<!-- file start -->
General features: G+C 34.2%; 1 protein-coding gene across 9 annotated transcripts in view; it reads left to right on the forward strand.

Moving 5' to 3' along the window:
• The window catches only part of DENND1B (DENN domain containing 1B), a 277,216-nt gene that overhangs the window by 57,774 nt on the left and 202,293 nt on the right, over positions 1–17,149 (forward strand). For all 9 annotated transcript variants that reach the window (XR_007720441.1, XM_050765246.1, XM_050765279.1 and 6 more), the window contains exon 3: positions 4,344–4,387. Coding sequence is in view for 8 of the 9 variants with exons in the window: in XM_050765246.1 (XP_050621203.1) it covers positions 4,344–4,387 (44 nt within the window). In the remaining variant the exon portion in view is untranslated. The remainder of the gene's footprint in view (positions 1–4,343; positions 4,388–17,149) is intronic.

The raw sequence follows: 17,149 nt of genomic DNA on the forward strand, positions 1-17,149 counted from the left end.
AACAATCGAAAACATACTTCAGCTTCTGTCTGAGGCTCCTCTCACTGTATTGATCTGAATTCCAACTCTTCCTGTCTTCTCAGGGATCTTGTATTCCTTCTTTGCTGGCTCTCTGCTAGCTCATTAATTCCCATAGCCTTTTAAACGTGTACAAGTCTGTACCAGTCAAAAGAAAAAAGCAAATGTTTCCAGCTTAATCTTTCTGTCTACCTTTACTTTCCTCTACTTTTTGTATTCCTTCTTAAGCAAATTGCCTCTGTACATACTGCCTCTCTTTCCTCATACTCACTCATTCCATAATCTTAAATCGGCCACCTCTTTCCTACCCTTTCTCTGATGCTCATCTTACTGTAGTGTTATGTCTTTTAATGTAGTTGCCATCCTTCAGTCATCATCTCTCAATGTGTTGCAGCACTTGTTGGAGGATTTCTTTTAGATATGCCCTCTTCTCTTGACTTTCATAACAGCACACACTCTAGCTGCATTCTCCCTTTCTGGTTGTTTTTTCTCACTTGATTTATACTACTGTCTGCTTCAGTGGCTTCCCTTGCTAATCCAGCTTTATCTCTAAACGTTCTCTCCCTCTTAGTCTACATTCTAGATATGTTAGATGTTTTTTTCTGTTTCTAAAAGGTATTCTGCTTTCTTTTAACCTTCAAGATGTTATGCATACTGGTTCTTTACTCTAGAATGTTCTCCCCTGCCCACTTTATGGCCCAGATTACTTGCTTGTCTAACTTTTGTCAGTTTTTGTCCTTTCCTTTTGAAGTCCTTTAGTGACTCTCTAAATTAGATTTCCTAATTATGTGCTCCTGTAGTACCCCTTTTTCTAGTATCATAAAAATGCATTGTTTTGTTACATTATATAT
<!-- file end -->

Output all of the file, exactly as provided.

General features: G+C 34.2%; 1 protein-coding gene across 9 annotated transcripts in view; it reads left to right on the forward strand.

Moving 5' to 3' along the window:
• The window catches only part of DENND1B (DENN domain containing 1B), a 277,216-nt gene that overhangs the window by 57,774 nt on the left and 202,293 nt on the right, over positions 1–17,149 (forward strand). For all 9 annotated transcript variants that reach the window (XR_007720441.1, XM_050765246.1, XM_050765279.1 and 6 more), the window contains exon 3: positions 4,344–4,387. Coding sequence is in view for 8 of the 9 variants with exons in the window: in XM_050765246.1 (XP_050621203.1) it covers positions 4,344–4,387 (44 nt within the window). In the remaining variant the exon portion in view is untranslated. The remainder of the gene's footprint in view (positions 1–4,343; positions 4,388–17,149) is intronic.

The raw sequence follows: 17,149 nt of genomic DNA on the forward strand, positions 1-17,149 counted from the left end.
AACAATCGAAAACATACTTCAGCTTCTGTCTGAGGCTCCTCTCACTGTATTGATCTGAATTCCAACTCTTCCTGTCTTCTCAGGGATCTTGTATTCCTTCTTTGCTGGCTCTCTGCTAGCTCATTAATTCCCATAGCCTTTTAAACGTGTACAAGTCTGTACCAGTCAAAAGAAAAAAGCAAATGTTTCCAGCTTAATCTTTCTGTCTACCTTTACTTTCCTCTACTTTTTGTATTCCTTCTTAAGCAAATTGCCTCTGTACATACTGCCTCTCTTTCCTCATACTCACTCATTCCATAATCTTAAATCGGCCACCTCTTTCCTACCCTTTCTCTGATGCTCATCTTACTGTAGTGTTATGTCTTTTAATGTAGTTGCCATCCTTCAGTCATCATCTCTCAATGTGTTGCAGCACTTGTTGGAGGATTTCTTTTAGATATGCCCTCTTCTCTTGACTTTCATAACAGCACACACTCTAGCTGCATTCTCCCTTTCTGGTTGTTTTTTCTCACTTGATTTATACTACTGTCTGCTTCAGTGGCTTCCCTTGCTAATCCAGCTTTATCTCTAAACGTTCTCTCCCTCTTAGTCTACATTCTAGATATGTTAGATGTTTTTTTCTGTTTCTAAAAGGTATTCTGCTTTCTTTTAACCTTCAAGATGTTATGCATACTGGTTCTTTACTCTAGAATGTTCTCCCCTGCCCACTTTATGGCCCAGATTACTTGCTTGTCTAACTTTTGTCAGTTTTTGTCCTTTCCTTTTGAAGTCCTTTAGTGACTCTCTAAATTAGATTTCCTAATTATGTGCTCCTGTAGTACCCCTTTTTCTAGTATCATAAAAATGCATTGTTTTGTTACATTATATAT